The fig wax scale has been reported as a pest of citrus in Italy (Talhouk 1975). Infrequent major local infestations in the citrus-growing areas of Italy have been controlled with refined petroleum oils (Barbagallo 1981). Similar outbreaks occurring in the Aegean Islands, Greece, have been controlled by the application of oils in the summer. The presence of the parasites Coccophagus lycimnia Walker (Aphelinidae) and Scutellista cyanea Motschulsky (Pteromalidae) aid in fig wax scale control (Argyriou and Mourikis 1981).


Florida Citrus Pest Management Guide for Scales

Selected References

Argyriou LC, Mourikis PA. 1981. Current status of citrus pests in Greece. Proceedings of the International Society of Citriculture 2: 623–627.

Barbagallo S. 1981. Integrated control of citrus pests in Italy. Proceedings of the International Society of Citriculture 2: 620–623.

Ben-Dov Y. 1993. A Systematic Catalogue of the Soft Scale Insects of the World. Sandhill Crane Press, Inc., Gainesville, FL. Flora and Fauna Handbook No. 9. 536 pp.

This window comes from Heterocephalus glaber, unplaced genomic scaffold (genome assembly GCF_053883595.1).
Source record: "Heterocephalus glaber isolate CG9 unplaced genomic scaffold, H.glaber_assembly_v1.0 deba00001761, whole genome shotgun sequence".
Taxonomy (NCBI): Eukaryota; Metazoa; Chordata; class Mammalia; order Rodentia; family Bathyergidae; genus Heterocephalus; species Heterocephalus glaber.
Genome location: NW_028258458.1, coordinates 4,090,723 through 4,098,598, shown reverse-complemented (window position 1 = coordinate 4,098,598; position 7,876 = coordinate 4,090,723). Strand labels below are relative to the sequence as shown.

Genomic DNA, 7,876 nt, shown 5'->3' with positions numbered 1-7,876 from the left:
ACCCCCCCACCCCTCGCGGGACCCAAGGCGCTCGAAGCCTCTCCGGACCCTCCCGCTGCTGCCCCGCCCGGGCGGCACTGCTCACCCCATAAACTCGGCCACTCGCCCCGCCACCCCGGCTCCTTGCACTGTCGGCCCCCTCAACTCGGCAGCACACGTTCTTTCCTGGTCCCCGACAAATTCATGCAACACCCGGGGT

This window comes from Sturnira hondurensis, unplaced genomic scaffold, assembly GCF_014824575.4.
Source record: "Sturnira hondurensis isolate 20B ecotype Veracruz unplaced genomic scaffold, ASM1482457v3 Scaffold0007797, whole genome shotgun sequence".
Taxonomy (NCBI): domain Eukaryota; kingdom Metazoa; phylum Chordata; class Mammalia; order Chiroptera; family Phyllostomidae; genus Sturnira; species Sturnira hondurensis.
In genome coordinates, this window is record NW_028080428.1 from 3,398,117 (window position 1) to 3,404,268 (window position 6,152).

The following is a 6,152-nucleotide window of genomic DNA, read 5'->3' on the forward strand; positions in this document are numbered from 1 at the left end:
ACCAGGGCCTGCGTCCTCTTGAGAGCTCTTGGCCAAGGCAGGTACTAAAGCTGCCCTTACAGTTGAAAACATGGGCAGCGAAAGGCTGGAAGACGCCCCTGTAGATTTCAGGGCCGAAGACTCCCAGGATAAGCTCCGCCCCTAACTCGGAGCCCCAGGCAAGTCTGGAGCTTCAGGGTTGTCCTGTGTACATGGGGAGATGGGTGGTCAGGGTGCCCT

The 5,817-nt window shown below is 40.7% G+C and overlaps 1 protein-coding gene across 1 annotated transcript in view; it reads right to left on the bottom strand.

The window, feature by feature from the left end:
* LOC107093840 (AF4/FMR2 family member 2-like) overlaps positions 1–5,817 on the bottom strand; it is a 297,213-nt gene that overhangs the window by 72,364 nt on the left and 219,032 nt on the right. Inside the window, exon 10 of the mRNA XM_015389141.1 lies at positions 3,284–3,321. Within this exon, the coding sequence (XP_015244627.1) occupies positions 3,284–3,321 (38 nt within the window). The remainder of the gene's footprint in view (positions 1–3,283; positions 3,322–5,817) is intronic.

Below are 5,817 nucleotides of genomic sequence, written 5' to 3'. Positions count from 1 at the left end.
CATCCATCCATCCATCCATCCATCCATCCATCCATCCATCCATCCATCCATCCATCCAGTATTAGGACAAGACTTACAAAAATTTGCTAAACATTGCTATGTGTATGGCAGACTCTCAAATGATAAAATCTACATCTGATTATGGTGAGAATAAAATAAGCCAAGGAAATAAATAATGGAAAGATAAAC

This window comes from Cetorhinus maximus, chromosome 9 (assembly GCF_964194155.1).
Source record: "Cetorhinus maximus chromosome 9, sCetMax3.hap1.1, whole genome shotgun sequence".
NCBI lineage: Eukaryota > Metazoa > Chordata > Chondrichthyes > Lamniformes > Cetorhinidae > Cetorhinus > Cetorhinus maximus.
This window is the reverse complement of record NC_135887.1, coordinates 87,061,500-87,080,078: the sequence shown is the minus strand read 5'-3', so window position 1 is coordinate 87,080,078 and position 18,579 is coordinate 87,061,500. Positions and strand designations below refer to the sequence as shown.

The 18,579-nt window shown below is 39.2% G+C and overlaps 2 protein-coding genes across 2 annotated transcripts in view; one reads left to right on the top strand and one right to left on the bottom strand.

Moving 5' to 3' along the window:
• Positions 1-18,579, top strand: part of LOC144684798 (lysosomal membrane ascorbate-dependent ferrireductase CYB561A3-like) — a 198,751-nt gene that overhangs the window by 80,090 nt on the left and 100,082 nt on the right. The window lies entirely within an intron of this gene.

Bodkin GE. 1927. The fig wax scale (Ceroplastes rusci L.) in Palestine. Bulletin of Entomological Research 17: 259–263.

CABI. (2011). Distribution Maps of Plant Pests. (25 September 2012).

Hodges A, Hodges G, Buss LJ, Osborne L. (2005). Mealybugs and mealybug look-alikes of the southeastern United States. North Central IPM Center (October 2023)

Swailem SM, Awadallah KT. 1973. On the seasonal abundance of the insect and mite fauna on the leaves of sycamore fig trees. Bulletin de la Société Entomologique d'Egypte 57: 1–8.

Talhouk AMS. 1975. Citrus pests throughout the world. Ciba-Geigy Agrochemicals, Basel, Switzerland. Technical Monograph No. 4. 21 pp.

Vu NT, Eastwood R, Nguyen CT, Pham LV. 2006. The fig was scale Ceroplastes Russia's (Linneaus) (Homoptera: Coccidae) in south-east Vietnam: Pest status, life history and biocontrol trials with Eublemma amabilis Moore (Lepidoptera: Noctuidae). Entomological Research 36: 196-201. (October 2023).

Publication #EENY-187

Release Date:January 16, 2024

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About this Publication

This document is EENY-187, one of a series of the Entomology and Nematology Department, UF/IFAS Extension. Original publication date January 2001. Revised August 2014 and October 2023. Visit the EDIS website at for the currently supported version of this publication. This document is also available on the Featured Creatures website at

About the Authors

Avas B. Hamon and Gregor J. Mason, Florida Department of Agriculture and Consumer Services, Division of Plant Industry, Gainesville, Florida.


  • Elena Rhodes